In the hustle of daily urban life, it’s not uncommon to spot vehicles sitting stationary with their engines idly humming. Whether delivering a package, waiting to pick up someone, stuck in traffic, or just taking a momentary pause, many drivers don’t think twice about leaving their engines running. However, this seemingly innocuous habit, known as vehicle idling, carries a hidden cost that is far from benign. With each turn of the engine, harmful pollutants such as carbon dioxide, nitrogen oxides, and particulate matter are spewed into the air we breathe, contributing to a growing public health and environmental crisis.
In this article, explain what exactly idling is, explain the facts, and look at common myths about idling and the economic and environmental impacts it has. We’ll also give you a few tips to save money and the environment by reducing idling in your personal car or in your vehicle fleet.
A 2021 Transport Research Laboratory (TRL) study showed that each year an estimated 36,000 UK residents die prematurely because of air pollution-related diseases.
The TRL study also found that leaving your engine idling for as little as 30 seconds causes twice as much air pollution than when switching off your car and restarting it.
Air pollution is one of Britain’s most concerning public health risks. Contributing to an increase in respiratory and cardiovascular diseases, air pollution is something that we desperately need to tackle – one way of doing this is through reducing vehicle idling.
What is Idling?
Idling is when you allow your car’s engine to run while the vehicle isn’t moving.
It’s common for millions of UK drivers to leave their engine idling when waiting at a traffic light or stuck in stationary traffic. Many drivers also let their cars idle on cold mornings to warm up their engines.
Though it may seem harmless, idling causes fuel losses, produces harmful exhaust emissions and contributes to air pollution and global warming.
In fact, London drivers face fines if caught idling their stationary vehicles. Offenders receive a fixed penalty notice of £20. If they fail to pay this penalty, the fine increases to £40 after 28 days.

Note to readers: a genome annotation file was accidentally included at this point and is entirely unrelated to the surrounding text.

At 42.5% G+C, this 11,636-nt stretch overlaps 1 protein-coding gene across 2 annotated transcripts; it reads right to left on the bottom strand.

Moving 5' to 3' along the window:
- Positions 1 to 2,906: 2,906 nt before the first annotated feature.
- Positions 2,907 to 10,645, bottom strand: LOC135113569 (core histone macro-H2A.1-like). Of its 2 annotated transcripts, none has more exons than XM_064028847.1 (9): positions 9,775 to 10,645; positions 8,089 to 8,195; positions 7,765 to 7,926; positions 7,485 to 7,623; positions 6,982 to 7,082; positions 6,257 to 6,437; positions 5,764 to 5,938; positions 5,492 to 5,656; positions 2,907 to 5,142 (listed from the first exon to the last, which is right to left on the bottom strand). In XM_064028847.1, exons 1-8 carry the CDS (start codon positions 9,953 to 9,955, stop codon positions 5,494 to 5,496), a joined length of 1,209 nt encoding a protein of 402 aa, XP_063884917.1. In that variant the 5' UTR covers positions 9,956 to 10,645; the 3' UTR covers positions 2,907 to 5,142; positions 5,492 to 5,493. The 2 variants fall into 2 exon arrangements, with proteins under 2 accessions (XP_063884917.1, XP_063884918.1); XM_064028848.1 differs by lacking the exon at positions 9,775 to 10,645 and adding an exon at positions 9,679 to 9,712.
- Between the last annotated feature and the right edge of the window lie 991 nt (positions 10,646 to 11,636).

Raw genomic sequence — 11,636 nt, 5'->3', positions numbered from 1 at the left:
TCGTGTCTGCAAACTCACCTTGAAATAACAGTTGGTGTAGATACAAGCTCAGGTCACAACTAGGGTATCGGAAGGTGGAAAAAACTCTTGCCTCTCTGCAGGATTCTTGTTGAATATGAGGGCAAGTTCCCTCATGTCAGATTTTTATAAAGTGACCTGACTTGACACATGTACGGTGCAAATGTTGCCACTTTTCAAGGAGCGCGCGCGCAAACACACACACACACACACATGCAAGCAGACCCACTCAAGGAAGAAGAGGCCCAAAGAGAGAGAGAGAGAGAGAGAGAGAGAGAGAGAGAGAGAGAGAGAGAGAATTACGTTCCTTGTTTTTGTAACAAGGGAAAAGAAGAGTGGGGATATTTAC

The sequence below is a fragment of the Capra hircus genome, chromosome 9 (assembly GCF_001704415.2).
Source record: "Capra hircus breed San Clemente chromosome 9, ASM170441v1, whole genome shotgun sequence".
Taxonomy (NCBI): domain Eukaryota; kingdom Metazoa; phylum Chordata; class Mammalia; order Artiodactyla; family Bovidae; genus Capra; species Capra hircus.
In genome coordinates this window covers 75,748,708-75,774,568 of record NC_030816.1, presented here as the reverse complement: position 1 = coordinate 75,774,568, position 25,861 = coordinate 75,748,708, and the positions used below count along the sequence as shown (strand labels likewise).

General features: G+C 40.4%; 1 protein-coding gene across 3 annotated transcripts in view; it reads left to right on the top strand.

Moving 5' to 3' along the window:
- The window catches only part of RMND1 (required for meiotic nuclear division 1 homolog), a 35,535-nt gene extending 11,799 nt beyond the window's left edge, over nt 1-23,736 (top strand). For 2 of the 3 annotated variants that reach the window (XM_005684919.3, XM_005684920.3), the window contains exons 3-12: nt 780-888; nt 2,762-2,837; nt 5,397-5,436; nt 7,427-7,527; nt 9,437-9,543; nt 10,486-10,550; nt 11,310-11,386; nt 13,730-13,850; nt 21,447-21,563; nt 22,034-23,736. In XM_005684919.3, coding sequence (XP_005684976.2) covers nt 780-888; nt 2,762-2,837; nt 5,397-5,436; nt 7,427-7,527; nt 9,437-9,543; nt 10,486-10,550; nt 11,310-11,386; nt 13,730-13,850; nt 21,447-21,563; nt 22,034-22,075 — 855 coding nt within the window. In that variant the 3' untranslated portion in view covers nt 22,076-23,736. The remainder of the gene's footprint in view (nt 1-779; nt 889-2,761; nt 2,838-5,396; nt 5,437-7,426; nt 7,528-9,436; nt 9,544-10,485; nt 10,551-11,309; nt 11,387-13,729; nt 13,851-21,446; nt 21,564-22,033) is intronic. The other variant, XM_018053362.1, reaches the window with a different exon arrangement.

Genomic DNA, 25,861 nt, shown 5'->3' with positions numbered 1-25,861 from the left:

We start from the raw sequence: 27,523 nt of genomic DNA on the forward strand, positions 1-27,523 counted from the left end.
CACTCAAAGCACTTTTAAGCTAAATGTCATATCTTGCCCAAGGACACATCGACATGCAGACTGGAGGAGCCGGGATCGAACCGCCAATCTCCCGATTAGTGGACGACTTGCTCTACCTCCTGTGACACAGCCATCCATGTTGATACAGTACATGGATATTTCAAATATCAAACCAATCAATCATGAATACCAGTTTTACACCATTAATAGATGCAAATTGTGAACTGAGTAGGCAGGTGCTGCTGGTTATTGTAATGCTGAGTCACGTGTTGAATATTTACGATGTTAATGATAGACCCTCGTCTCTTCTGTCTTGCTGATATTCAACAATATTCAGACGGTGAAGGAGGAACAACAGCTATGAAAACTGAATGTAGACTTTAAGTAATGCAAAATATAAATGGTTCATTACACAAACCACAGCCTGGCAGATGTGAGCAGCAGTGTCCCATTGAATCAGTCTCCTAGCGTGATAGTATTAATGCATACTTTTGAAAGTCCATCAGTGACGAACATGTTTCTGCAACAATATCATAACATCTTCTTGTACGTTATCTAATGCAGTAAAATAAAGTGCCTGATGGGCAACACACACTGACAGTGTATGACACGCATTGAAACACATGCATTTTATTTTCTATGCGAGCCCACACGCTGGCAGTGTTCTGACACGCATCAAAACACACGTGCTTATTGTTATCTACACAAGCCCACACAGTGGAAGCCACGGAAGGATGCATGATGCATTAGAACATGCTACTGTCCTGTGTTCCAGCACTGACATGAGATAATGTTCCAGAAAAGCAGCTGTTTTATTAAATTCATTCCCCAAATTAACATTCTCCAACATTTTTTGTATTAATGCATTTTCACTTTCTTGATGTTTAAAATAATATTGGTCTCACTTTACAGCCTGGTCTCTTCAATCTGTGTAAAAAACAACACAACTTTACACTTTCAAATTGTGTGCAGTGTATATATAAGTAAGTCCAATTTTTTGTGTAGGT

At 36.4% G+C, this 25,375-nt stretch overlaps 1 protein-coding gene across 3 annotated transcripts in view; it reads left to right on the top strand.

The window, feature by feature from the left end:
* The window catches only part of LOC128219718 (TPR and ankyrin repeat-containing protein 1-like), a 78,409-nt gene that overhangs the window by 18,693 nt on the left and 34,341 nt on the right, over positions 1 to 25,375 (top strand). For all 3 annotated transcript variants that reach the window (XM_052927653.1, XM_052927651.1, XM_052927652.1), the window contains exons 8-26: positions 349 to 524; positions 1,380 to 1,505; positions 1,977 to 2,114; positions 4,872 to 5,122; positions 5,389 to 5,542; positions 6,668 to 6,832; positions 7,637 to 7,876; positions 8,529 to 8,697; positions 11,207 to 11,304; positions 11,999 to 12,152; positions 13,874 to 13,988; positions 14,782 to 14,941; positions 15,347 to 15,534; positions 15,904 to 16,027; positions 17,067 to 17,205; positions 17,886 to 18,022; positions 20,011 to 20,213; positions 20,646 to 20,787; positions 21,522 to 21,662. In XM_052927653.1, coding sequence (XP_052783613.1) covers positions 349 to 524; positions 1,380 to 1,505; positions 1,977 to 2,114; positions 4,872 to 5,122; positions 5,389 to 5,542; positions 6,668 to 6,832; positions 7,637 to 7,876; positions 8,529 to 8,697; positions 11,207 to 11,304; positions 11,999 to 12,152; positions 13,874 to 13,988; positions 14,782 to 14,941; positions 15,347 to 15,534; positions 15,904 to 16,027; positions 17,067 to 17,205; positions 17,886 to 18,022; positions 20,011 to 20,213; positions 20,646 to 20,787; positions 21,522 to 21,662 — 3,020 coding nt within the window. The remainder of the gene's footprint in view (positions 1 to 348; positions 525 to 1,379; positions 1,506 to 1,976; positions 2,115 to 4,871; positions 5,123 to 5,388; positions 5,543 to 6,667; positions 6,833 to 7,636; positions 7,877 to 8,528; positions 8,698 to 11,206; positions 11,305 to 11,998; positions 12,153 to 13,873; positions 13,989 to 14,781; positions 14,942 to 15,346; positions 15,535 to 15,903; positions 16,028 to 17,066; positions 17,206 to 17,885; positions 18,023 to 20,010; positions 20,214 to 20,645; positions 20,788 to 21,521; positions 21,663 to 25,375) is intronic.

Is Idling Illegal?
Idling is illegal in many cities around the world.
In London, for example, it’s illegal to idle your car for long periods. The City of London’s Idling Control By-law (PH-15) makes it punishable to idle your motor vehicle for more than two minutes. Motorists face a fine if they transgress this by-law.
No-idling zones are designated areas where idling is prohibited. There are also many no-idling zones around many of the country’s hospitals, schools, and care homes.
These zones are active in many of our major cities’ busiest streets to eliminate idling and improve air quality.
Common Myths about Idling
There are many myths that drivers believe about idling, including:
- It benefits the car’s engine. In fact, leaving your engine idling for long periods adds to your engine’s wear and tear.
- It saves fuel. Actually, because the engine is running – even though the vehicle isn’t moving – the engine still burns fuel.
- Idling doesn’t harm the environment. In reality, the car still produces and releases harmful exhaust gases. These emissions reduce air quality and add to the worrying air pollution and climate change levels experienced in the UK.
The Consequences of Idling
Though not immediately apparent, idling has a lot of negative consequences. Let’s delve deeper into some of the impacts.
When idling, your car’s engine produces and releases harmful gases and toxins into the atmosphere, including:
- Carbon dioxide (CO2): This is a greenhouse gas and contributes to increasing global temperatures. Large amounts of CO2 in the atmosphere can also cause the acidification of the world’s oceans.